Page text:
At-large DC Council candidates favor extended school hours for low-performing schools

We interviewed candidates for DC mayor and competitive council races for the April 1 primary, and recorded the conversations on video. We will be posting the videos for each subject area and each race over a few weeks. Here are the discussions about education with candidates for DC Council at-large. See all of the discussions here.

Left to right: John Settles, Nate Bennett-Fleming, Pedro Rubio. Images from the candidate websites.

The 3 challenger candidates for the at-large seat on the DC Council all support the idea of extended school hours or afterschool programs to increase the pace of progress at DCPS's lowest-performing schools.

Asked whether they would support some form of an extended school day, Nate Bennett-Fleming, Pedro Rubio, and John Settles all unhesitatingly said they would. Settles and Rubio identified the main obstacle as the teachers' union and its demands for additional compensation for longer hours.

Settles said he had seen signs of some flexibility on the teachers' part, suggesting they might be willing to accept perks like more vacation time rather than increased pay. And Rubio advocated funding more afterschool programs that involve volunteers and community organizations.

Bennett-Fleming offered a similar solution, calling for increased funding for enrichment programs after regular school hours.

"I believe that what happens outside of the classroom, after school, is just as important as what happens during the school day," he said.

Both Settles and Bennett-Fleming also advocate establishing community schools, which would serve as a base for social- and health-service providers. They also mentioned increasing teacher retention rates in high-poverty schools by focusing on student growth rather than measuring student achievement against a set proficiency rate.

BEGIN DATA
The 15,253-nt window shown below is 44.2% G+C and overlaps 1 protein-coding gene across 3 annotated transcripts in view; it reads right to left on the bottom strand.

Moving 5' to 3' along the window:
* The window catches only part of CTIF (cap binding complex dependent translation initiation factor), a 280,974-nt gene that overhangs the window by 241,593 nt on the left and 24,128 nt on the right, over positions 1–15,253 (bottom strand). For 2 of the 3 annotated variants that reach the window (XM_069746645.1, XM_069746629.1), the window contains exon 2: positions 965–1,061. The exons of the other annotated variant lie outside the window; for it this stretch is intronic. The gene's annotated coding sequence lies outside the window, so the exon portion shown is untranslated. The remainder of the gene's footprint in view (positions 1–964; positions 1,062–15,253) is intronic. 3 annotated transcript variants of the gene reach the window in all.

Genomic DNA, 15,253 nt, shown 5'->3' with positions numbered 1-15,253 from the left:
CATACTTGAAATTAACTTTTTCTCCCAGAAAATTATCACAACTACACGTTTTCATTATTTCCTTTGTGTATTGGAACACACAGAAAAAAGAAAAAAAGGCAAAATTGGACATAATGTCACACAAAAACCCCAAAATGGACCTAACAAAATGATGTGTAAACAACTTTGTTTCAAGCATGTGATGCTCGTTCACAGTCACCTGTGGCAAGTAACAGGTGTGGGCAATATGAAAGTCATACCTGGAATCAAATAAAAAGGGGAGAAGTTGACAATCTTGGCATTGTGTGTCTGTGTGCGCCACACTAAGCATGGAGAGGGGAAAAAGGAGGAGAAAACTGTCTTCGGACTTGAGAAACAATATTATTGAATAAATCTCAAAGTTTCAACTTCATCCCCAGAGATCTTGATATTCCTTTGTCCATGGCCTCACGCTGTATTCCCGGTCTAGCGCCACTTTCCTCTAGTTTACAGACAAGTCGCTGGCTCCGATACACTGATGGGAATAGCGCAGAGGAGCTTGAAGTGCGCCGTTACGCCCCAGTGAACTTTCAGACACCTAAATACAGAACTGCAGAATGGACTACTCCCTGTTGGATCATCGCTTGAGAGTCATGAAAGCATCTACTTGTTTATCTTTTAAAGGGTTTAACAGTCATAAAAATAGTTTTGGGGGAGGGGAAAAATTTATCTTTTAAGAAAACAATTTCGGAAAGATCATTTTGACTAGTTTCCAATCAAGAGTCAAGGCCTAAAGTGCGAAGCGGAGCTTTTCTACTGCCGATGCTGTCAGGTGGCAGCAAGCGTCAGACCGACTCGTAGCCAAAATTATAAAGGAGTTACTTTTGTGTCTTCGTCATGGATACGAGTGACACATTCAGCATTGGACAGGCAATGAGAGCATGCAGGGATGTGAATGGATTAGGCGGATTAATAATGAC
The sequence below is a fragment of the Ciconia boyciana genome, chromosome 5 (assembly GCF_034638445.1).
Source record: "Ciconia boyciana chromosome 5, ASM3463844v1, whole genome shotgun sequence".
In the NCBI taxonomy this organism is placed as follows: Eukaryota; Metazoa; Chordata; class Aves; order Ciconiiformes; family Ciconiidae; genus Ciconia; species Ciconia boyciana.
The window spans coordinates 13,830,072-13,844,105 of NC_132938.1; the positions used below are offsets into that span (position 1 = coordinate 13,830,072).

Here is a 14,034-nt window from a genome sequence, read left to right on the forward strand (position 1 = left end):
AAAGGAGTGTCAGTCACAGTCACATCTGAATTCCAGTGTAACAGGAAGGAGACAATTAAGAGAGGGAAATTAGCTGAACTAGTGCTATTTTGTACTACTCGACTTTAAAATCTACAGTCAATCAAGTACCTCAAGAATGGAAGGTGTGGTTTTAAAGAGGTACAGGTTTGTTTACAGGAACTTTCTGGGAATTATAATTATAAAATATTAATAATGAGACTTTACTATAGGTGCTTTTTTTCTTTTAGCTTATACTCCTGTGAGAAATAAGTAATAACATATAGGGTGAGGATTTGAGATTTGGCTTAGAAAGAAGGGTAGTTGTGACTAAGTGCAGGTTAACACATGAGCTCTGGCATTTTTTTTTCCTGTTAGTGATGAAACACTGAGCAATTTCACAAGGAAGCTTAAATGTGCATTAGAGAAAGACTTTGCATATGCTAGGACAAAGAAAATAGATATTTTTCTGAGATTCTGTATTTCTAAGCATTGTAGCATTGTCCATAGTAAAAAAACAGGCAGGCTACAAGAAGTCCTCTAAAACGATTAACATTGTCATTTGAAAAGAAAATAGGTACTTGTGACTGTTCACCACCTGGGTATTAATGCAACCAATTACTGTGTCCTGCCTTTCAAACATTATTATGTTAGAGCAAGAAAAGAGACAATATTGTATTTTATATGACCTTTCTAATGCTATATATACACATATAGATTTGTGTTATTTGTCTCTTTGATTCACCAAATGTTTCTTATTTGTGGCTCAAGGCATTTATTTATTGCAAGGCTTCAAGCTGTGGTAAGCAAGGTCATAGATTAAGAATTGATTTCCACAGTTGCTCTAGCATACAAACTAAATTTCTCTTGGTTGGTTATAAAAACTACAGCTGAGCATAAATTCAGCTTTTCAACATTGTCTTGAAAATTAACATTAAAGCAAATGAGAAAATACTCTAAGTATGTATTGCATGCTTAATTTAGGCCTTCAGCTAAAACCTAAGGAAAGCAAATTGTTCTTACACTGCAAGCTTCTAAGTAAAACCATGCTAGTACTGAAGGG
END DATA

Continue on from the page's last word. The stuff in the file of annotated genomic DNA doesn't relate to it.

Pedro Rubio talked about the need to understand the differences between schools with large proportions of Latino students and schools that are 99% or 100% African-American, saying that members of different groups may have different needs. (Incumbent At-Large DC Councilmember Anita Bonds is also in the race but didn't respond to interview requests.)

Bennett-Fleming's proposals

Of the 3 candidates, Bennett-Fleming had the most fleshed-out array of ideas to increase student achievement and, as he put it, "raise expectations." He mentioned a number of changes to the curriculum, including a greater emphasis on STEM (science, technology, engineering, and math) and a greater focus on developing analytical skills rather than preparing students for multiple-choice standardized tests. Schools should use technology to personalize instruction, he added, and every school should have a library.

Bennett-Fleming listed innovations that he said would show students they're expected to go to college, some of which have been tried in other cities. Among them were giving every pre-K student some money to start a college savings fund and offering "education cafés" throughout the District, where students could meet with college counselors and use computers for test prep classes and college applications.

He also said he's exploring the idea of making community college free for all DC students. He mentioned the possibility of setting up guaranteed-admission agreements between DC's community college and 4-year colleges around the country.

"I've been to some of our lowest-performing schools," Bennett-Fleming said, "and taught classes—Anacostia, Ballou, H.D. Woodson. Part of the problem is that the students know that the teachers do not expect much from them."

Boundaries and feeder patterns

In his answers, Rubio also drew on his own experience as a volunteer who has worked with at-risk youth and as a student who was "average" and "made some mistakes," but he offered less in the way of policy analysis than the other two candidates.